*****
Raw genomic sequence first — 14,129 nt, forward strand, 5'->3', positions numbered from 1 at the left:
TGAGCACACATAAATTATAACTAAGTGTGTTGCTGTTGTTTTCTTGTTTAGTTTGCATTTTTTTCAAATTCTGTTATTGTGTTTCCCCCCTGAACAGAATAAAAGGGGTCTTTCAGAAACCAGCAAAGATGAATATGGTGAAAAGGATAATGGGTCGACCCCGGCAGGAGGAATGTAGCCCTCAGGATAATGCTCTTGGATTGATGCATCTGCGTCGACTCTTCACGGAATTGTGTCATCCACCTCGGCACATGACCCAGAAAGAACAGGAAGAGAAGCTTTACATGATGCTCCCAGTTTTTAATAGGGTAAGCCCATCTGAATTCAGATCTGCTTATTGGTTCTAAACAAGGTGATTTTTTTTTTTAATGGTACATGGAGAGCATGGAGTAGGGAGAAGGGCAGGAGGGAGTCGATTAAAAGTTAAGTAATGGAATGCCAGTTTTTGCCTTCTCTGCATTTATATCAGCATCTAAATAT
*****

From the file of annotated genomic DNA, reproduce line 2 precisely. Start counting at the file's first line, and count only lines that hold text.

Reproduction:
TGAGCACACATAAATTATAACTAAGTGTGTTGCTGTTGTTTTCTTGTTTAGTTTGCATTTTTTTCAAATTCTGTTATTGTGTTTCCCCCCTGAACAGAATAAAAGGGGTCTTTCAGAAACCAGCAAAGATGAATATGGTGAAAAGGATAATGGGTCGACCCCGGCAGGAGGAATGTAGCCCTCAGGATAATGCTCTTGGATTGATGCATCTGCGTCGACTCTTCACGGAATTGTGTCATCCACCTCGGCACATGACCCAGAAAGAACAGGAAGAGAAGCTTTACATGATGCTCCCAGTTTTTAATAGGGTAAGCCCATCTGAATTCAGATCTGCTTATTGGTTCTAAACAAGGTGATTTTTTTTTTTAATGGTACATGGAGAGCATGGAGTAGGGAGAAGGGCAGGAGGGAGTCGATTAAAAGTTAAGTAATGGAATGCCAGTTTTTGCCTTCTCTGCATTTATATCAGCATCTAAATAT